Neurodegeneration

Study Shows Agomelatine Prevents Cognitive Deficits in Alzheimer’s  

Chinese scientists find that the antidepressant drug agomelatine reverses cognitive deficits in a mouse model for Alzheimer’s disease.

By Daniel R. Miranda, Ph.D.

Key Points: 

  • Agomelatine improves the memory and learning of Alzheimer’s mice by enhancing autophagy — the cellular waste clearance system that deteriorates with age.
  • Antidepressant drugs could potentially treat the cognitive deficits associated with Alzheimer’s disease.

None of us are safe from Alzheimer’s disease (AD), as 90% of cases are sporadic. For those already diagnosed, there is no good treatment that stops its progression. With cases expected to skyrocket in the coming years, the urgency of finding an appropriate treatment has brought scientists to explore the repurposing of existing drugs like antidepressants.

Li and colleagues from the Shanxi Medical University in China present evidence in Progress in Neurobiology that points to the antidepressant agomelatine as a potential treatment for the cognitive impairments associated with AD. They show that a protein that inhibits autophagy called Ubec2 is elevated in the brains of AD patients. This protein is also elevated in the brains of mice that model AD and can be suppressed by treatment with agomelatine. Furthermore, suppressing Ubec2 with agomelatine leads to the prevention of learning and memory deficits in AD mice. 

Agomelatine Improves Cognition in Alzheimer’s Mice 

The accumulation of a protein called amyloid in the brain is a hallmark of AD. Amyloid plaques are toxic to brain cells and lead to cognitive deficits. Li and colleagues observed these amyloid plaques in the brains of AD mice, confirming their likeness to AD patients. After treating the AD mice with the antidepressant agomelatine, the investigators saw a reduction in amyloid. Furthermore, they showed that agomelatine improved the learning and memory of the mice, suggesting that agomelatine prevents the cognitive deficits associated with AD mice by reducing brain amyloid.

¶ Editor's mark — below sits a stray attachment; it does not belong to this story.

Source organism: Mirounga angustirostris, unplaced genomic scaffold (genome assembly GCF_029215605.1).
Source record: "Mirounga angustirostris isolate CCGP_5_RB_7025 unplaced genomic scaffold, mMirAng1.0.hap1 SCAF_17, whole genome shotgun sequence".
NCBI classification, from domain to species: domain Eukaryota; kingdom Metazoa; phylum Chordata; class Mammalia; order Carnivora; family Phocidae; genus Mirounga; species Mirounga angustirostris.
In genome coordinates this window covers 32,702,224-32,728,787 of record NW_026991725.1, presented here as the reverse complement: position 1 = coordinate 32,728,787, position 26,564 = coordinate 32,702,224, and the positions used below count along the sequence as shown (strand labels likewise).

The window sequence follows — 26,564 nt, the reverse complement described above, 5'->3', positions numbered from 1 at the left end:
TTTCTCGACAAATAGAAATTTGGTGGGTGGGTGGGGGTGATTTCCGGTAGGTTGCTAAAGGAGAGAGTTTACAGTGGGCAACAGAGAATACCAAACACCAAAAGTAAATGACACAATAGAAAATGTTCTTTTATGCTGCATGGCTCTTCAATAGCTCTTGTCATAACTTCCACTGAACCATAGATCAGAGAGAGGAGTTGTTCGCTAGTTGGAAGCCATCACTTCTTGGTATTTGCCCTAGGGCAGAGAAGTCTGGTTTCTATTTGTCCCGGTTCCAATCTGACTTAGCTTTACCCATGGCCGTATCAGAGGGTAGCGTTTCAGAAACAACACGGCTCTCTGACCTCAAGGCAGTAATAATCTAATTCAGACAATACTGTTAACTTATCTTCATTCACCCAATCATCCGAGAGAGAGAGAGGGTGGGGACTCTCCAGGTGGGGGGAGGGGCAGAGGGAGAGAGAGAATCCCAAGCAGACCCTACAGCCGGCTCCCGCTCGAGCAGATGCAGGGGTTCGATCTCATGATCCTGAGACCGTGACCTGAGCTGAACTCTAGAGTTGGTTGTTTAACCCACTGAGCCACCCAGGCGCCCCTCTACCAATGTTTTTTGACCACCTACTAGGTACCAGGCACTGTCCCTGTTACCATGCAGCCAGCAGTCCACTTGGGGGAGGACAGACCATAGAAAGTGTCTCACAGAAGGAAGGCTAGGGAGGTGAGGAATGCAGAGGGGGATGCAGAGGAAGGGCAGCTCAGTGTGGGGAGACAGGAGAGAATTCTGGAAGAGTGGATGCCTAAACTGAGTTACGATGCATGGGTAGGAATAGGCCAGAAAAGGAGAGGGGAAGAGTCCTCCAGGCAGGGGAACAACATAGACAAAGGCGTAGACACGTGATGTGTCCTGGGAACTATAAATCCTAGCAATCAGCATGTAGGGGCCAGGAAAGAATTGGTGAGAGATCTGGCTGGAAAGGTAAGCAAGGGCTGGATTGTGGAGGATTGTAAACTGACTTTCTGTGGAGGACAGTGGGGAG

(Li et al., 2022 | Progress in Neurobiology) Agomelatine Prevents Cognitive Deficits in Alzheimer’s Mice. Normal (WT) and AD mice (APP/PS1) were injected with either 10 mg/kg of agomelatine (AGO) or no agomelatine (Veh). They were trained to learn and remember the location of a platform in a specific quadrant of a pool of water as part of the Morris water maze test. More time spent in the correct quadrant represents improved learning and memory. The left graph shows that AGO increased the percentage of time in the correct/target quadrant in the APP/PSI mice. The images on the right show the path (red line) each group of mice took to get to the correct (upper-left) quadrant.

Agomelatine is an antidepressant drug known to treat mood disorders and insomnia. It also reduces autophagy, a process that declines with aging. A lack of autophagy is associated with many age-related diseases. Li and colleagues showed that a protein called Ubec2, which inhibits autophagy, is elevated in the brains of AD mice and AD patients. They next showed that agomelatine suppressed the amyloid-mediated elevation of Ubec2c in microglia cells — the brain’s resident immune cells. Microglia cells are important for clearing unwanted cellular material such as amyloid plaques.